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The Soloist (2009)

PG-13 | | Biography, Drama, Music | 24 April 2009 (USA)
0:59 | Clip

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A Los Angeles journalist befriends a homeless Juilliard-trained musician, while looking for a new article for the paper.



(screenplay), (book)
1 win & 3 nominations. See more awards »





Cast overview, first billed only:
Graham Claydon
Jennifer Ayers (as Lisagay Hamilton)
David Carter
Leslie Bloom
Curt Reynolds
Flo Ayers
Young Nathaniel
Kokayi Ampah ...
Bernie Carpenter
Paul Jr.
Marisa (as Susane E. Lee)
Mayor Villaraigosa
Harry Barnoff


In 2005, the only thing hurting Los Angeles Times columnist Steve Lopez more than his face from a recent bike accident was his pressing need for story ideas. That is when he discovers Nathaniel Ayers, a mentally ill, homeless street musician who possesses extraordinary talent, even through his half-broken instruments. Inspired by his story, Lopez writes an acclaimed series of articles about Ayers and attempts to do more to help both him and the rest of the underclass of LA have a better life. However, Lopez's good intentions run headlong in the hard realities of the strength of Ayers' personal demons and the larger social injustices facing the homeless. Regardless, Lopez and Ayers must find a way to conquer their deepest anxieties and frustrations to hope for a brighter future for both of them. Written by Kenneth Chisholm (kchishol@rogers.com)

Plot Summary | Plot Synopsis


Life has a mind of its own See more »


Biography | Drama | Music

Motion Picture Rating (MPAA)

Rated PG-13 for thematic elements, some drug use and language | See all certifications »

Parents Guide:




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Release Date:

24 April 2009 (USA)  »

Also Known As:

Imagining Beethoven  »

Box Office


$60,000,000 (estimated)

Opening Weekend:

$9,716,458 (USA) (24 April 2009)


$31,670,931 (USA) (3 July 2009)

Company Credits

Show detailed on  »

Technical Specs


Sound Mix:

| |



Aspect Ratio:

2.35 : 1
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Did You Know?


In real life, Ayres had little resistance to the cello teacher and has remained close friends and protégé of LA Philharmonic cellists Peter Snyder (the teacher played by Tom Hollander) and Ben Hong. In real life, Ayres had a lot of resistance to attending the first concert at Disney concert hall. See more »


Juilliard is spelled incorrectly as Julliard on his cello case. See more »


[first lines]
Construction Worker: [greeting his co-workers] Buen dia, muchachos.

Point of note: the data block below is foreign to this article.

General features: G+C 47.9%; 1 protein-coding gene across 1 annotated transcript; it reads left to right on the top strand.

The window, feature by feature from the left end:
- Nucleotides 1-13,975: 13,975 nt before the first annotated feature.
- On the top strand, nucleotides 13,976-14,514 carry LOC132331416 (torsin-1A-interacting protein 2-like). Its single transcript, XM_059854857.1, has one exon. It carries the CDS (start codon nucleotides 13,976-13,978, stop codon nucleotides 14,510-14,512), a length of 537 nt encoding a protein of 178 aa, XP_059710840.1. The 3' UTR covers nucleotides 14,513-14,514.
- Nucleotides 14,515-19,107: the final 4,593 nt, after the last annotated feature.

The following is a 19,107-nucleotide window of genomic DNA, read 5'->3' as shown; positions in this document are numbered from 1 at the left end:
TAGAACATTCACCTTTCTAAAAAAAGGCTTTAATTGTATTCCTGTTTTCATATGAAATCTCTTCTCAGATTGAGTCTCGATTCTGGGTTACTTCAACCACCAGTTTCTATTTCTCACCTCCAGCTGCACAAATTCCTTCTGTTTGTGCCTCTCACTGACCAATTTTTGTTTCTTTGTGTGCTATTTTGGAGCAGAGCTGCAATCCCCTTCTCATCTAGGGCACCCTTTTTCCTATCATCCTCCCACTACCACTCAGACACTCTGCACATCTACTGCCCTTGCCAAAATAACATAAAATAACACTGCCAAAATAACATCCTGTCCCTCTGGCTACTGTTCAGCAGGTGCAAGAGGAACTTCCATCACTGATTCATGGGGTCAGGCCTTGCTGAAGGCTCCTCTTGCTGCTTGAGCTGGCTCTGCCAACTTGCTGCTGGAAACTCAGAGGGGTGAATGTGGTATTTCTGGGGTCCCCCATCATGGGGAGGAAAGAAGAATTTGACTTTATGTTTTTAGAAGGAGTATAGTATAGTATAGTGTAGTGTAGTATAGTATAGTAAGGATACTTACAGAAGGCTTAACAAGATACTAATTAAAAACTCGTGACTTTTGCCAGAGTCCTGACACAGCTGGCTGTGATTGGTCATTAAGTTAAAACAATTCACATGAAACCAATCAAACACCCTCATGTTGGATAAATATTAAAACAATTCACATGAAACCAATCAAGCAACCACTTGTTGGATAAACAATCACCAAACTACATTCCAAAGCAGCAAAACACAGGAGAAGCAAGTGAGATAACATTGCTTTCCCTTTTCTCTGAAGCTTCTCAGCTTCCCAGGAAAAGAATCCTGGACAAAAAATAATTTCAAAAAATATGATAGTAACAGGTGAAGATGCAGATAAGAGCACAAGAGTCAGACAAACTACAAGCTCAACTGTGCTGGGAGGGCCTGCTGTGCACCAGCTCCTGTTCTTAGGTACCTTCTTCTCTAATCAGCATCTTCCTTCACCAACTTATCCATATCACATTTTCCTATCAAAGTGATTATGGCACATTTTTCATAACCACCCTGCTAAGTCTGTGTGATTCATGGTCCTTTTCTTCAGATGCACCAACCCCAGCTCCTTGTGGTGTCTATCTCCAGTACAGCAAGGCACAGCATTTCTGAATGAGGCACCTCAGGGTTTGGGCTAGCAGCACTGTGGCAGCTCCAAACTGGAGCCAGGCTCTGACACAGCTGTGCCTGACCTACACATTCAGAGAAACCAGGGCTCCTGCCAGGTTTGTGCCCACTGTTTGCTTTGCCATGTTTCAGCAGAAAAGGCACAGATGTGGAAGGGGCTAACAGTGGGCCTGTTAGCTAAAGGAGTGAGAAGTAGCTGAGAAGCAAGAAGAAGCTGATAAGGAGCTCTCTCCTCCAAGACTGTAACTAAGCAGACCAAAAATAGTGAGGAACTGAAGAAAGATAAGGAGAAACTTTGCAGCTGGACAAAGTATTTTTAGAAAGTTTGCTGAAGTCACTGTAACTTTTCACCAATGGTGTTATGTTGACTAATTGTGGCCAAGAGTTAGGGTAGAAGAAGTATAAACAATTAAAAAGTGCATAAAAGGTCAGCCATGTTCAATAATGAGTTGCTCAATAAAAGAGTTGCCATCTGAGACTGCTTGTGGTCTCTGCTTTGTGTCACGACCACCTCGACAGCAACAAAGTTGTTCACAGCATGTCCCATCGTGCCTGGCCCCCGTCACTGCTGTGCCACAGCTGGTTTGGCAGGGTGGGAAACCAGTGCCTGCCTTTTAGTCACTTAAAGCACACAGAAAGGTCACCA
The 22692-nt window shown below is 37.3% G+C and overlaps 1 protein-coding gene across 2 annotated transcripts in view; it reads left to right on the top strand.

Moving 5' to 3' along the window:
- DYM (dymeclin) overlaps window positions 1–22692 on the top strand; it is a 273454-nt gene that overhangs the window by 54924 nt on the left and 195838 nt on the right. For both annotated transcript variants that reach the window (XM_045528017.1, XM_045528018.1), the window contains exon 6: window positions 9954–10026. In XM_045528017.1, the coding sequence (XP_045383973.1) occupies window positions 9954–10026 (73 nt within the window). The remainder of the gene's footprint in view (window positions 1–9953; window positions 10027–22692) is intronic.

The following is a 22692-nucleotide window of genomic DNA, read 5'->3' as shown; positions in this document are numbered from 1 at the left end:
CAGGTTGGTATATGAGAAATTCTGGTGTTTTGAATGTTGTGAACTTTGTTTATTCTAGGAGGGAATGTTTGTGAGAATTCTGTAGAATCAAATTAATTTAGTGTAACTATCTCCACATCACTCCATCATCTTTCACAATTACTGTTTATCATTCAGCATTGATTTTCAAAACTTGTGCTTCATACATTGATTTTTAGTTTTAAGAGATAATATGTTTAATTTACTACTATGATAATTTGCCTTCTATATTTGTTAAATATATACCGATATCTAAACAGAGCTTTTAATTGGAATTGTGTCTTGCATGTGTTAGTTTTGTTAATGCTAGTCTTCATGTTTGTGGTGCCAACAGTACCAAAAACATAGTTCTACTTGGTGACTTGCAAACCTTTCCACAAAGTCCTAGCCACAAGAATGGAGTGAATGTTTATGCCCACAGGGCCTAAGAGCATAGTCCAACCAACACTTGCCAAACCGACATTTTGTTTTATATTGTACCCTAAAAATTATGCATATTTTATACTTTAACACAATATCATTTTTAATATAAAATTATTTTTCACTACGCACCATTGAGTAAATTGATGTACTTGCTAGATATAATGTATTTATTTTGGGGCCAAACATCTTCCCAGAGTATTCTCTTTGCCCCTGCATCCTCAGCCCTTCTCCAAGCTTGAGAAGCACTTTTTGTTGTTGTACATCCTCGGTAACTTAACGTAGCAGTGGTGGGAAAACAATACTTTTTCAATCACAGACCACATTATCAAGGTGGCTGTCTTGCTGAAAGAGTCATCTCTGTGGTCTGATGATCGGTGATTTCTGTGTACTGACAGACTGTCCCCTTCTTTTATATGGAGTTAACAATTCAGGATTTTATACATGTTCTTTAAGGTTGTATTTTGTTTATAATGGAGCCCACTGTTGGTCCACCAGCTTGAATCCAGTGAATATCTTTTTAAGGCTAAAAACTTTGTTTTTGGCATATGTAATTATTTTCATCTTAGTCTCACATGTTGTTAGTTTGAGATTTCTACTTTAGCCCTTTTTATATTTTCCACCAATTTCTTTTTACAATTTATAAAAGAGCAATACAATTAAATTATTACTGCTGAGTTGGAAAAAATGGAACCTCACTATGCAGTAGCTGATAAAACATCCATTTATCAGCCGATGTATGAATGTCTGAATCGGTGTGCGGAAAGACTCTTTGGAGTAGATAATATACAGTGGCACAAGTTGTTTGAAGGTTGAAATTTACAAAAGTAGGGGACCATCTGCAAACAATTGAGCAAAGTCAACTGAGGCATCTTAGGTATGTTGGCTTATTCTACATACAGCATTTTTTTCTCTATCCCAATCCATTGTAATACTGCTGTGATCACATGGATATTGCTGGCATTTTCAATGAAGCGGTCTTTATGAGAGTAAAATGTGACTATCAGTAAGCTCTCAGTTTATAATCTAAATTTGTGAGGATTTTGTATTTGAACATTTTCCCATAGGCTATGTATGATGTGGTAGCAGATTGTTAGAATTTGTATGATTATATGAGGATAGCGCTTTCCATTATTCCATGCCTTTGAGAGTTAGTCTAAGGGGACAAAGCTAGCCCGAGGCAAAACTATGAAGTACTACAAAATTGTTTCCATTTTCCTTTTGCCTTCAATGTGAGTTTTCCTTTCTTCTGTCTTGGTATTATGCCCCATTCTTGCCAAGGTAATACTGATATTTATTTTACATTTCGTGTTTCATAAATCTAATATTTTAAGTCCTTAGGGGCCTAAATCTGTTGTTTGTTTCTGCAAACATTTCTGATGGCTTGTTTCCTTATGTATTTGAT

Steve Lopez: [narrating] "Points West" by Steve Lopez. A construction worker in Griffith Park heard the
Steve Lopez: [swerving his bicycle to avoid a raccoon] Hey!
Steve Lopez: [continuing narration] He saw a cyclist cartwheel off his bike and slam face-first into the unforgiving asphalt of Riverside Drive.
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Crazy Credits

At the end of the credits, the music concludes with the sound of a cassette tape grinding to a stop, referencing Lopez's omnipresent recorder. See more »


References Hawaii Five-O (1968) See more »


String Quartet No. 14, Op. 131, Mvmt. I
Written by Ludwig van Beethoven
Adapted by Dario Marianelli
Performed by The Los Angeles Philharmonic
Conducted by Benjamin Wallfisch
See more »

Frequently Asked Questions

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User Reviews

Lacked development....
9 September 2009 | by (Portugal) – See all my reviews

Steve Lopez is a Los Angeles Times columnist in need of a decent story.One day he encounters,by chance, Nathaniel Ayers, a homeless schizophrenic street musician with an abundance of talent.Lopez writes a series of articles about Nathaniel and tries to help him, to improve his conditions of living and gives him a chance to showcase his talent however Nathaniel's disease has created demons that he can't ignore and Lopez sees most of his efforts frustrated...To be honest I was expecting a way better movie, I saw the trailer months ago and it got me excited, the movie seemed to have all the ingredients to be a success,plus two amazing actors, Robert Downey Jr as Lopez and Jammie Foxx as Nathaniel.However, I felt disappointed.Lopez struggle to reach to Nathaniel and his constant efforts to help him were interesting to watch but that is pretty much everything that happens in the movie.In the end almost everything looks the same as in the beginning and not much has happened.Sure, Lopez had a small yet positive impact on Nathaniel's life and he,himself, might have gained a little something from that relationship too but I was expecting a wider range of events so to speak...I'm not saying that he should have been cured by the end of the film, as much as Hollywood loves happy endings that would be unrealistic but I did expect something to happen...some kind of development that would make this story worth telling.It never came. Maybe this story(based on real events) just doesn't translate very well to the big screen.I think the film aspired to be great but felt short.On a more positive note, Jamie Foxx's performance was great and felt very authentic.


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